Alfréd Rényi was a Hungarian mathematician known for his work in probability theory, though he also made contributions in combinatorics, graph theory, and number theory.
Marcel Riesz was a Hungarian mathematician, known for work on summation methods, potential theory, and other parts of analysis, as well as number theory, partial differential equations, and Clifford algebras. He spent most of his career in Lund (Sweden).
László Kalmár was a Hungarian mathematician and Professor at the University of Szeged. Kalmár is considered the founder of mathematical logic and theoretical computer science in Hungary.
Lipót Fejér was a Hungarian mathematician of Jewish heritage. Fejér was born Leopold Weisz, and changed to the Hungarian name Fejér around 1900.
Raymond Louis Wilder was an American mathematician, who specialized in topology and gradually acquired philosophical and anthropological interests.
Hing Tong was a leading American mathematician. He is well known for providing the original proof of the Katetov–Tong insertion theorem.
Béla Szőkefalvi-Nagy[beːlɒ søːkɛfɒlvi nɒɟ] was a Hungarian mathematician. His father, Gyula Szőkefalvi-Nagy was also a famed mathematician. Szőkefalvi-Nagy collaborated with Alfréd Haar and Frigyes Riesz, founders of the Szegedian school of mathematics. He contributed to the theory of Fourier series and approximation theory. His most important achievements were made in functional analysis, especially, in the theory of Hilbert space operators. He was editor-in-chief of the Zentralblatt für Mathematik, the Acta Scientiarum Mathematicarum, and the Analysis Mathematica. He was awarded the Kossuth Prize in 1953, along with his co-author F. Riesz, for his book Leçons d'analyse fonctionnelle. He was awarded the Lomonosov Medal in 1979. The Béla Szőkefalvi-Nagy Medal honoring his memory is awarded yearly by Bolyai Institute.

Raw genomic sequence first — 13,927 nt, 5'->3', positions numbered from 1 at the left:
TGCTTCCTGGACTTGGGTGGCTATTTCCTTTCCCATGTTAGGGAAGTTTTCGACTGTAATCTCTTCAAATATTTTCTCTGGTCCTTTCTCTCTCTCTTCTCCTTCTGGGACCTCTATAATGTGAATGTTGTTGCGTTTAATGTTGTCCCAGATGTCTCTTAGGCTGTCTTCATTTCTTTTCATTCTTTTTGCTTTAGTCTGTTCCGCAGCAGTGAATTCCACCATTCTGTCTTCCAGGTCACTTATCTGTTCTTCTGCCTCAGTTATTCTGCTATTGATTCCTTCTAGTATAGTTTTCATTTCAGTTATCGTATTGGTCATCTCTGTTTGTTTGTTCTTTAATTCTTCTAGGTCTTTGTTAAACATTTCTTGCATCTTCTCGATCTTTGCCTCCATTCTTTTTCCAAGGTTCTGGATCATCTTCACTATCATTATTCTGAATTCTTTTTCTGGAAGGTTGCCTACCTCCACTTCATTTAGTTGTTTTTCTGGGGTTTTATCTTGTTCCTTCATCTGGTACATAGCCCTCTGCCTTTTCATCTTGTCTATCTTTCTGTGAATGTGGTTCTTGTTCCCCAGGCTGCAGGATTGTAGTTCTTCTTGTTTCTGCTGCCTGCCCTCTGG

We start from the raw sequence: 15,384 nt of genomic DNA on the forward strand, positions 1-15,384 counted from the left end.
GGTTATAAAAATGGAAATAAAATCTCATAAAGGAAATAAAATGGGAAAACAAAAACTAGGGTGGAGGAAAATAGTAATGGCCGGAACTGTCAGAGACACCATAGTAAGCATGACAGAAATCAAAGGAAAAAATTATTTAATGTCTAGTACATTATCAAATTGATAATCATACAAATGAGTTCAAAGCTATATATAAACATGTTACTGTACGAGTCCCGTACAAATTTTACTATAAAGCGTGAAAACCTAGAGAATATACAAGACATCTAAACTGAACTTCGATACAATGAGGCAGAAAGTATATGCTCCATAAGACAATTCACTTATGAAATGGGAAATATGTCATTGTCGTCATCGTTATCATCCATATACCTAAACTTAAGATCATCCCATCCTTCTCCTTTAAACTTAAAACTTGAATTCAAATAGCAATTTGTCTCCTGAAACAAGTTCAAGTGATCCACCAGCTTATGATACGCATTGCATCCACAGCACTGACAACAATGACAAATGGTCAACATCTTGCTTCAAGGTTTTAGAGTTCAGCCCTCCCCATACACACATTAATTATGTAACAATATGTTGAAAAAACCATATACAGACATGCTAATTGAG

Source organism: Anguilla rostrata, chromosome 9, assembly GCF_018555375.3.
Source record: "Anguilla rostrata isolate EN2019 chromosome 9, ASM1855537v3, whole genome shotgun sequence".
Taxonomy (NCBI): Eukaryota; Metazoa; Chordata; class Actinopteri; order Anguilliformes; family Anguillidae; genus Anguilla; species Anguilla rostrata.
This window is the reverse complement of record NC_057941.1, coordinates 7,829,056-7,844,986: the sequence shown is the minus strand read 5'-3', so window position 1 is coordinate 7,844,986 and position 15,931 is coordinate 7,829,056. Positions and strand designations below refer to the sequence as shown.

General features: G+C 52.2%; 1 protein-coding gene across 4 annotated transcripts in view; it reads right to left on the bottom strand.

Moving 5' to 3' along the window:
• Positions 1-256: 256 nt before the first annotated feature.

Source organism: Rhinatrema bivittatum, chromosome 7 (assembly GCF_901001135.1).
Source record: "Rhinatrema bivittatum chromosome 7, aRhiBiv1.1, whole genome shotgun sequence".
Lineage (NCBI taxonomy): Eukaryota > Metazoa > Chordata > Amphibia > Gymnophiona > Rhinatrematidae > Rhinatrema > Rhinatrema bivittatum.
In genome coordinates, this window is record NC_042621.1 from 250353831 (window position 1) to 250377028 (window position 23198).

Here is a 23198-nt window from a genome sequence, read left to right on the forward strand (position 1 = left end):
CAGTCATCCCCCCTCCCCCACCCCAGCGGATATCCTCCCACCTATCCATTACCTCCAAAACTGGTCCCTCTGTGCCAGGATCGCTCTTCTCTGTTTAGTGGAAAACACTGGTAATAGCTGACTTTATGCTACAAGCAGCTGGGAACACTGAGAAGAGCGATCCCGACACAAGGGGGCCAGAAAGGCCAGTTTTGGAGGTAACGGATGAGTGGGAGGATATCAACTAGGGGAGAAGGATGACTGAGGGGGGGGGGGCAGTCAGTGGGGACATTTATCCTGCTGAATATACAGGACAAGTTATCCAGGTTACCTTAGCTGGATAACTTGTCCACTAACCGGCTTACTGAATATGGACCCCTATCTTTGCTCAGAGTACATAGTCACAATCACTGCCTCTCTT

Børge Christian Jessen was a Danish mathematician best known for his work in analysis, specifically on the Riemann zeta function, and in geometry, specifically on Hilbert's third problem.
Bolyai Institute is the mathematics institute of the Faculty of Sciences of the University of Szeged, named after the Hungarian mathematicians, Farkas Bolyai, and his son János Bolyai, the co-discoverer of non-Euclidean geometry. Its director is László Zádori. Among the former members of the institute are Frigyes Riesz, Alfréd Haar, Rudolf Ortvay, Tibor Radó, Béla Szőkefalvi-Nagy, László Kalmár, Géza Fodor.
Otto Albin Frostman was a Swedish mathematician, known for his work in potential theory and complex analysis.
William Frederick Eberlein was an American mathematician, specializing in mathematical analysis and mathematical physics.
Edgar Raymond Lorch was a Swiss American mathematician. Described by The New York Times as "a leader in the development of modern mathematics theory", he was a professor of mathematics at Columbia University. He contributed to the fields general topology, especially metrizable and Baire spaces, group theory of permutation groups and functional analysis, especially spectral theory, convexity in Hilbert spaces and normed rings.
Extension theorem may refer to:
F. Riesz's theorem is an important theorem in functional analysis that states that a Hausdorff topological vector space (TVS) is finite-dimensional if and only if it is locally compact. The theorem and its consequences are used ubiquitously in functional analysis, often used without being explicitly mentioned.
John Michael Horvath was a Hungarian-American mathematician noted for his contributions to analysis especially in functional analysis and distribution theory.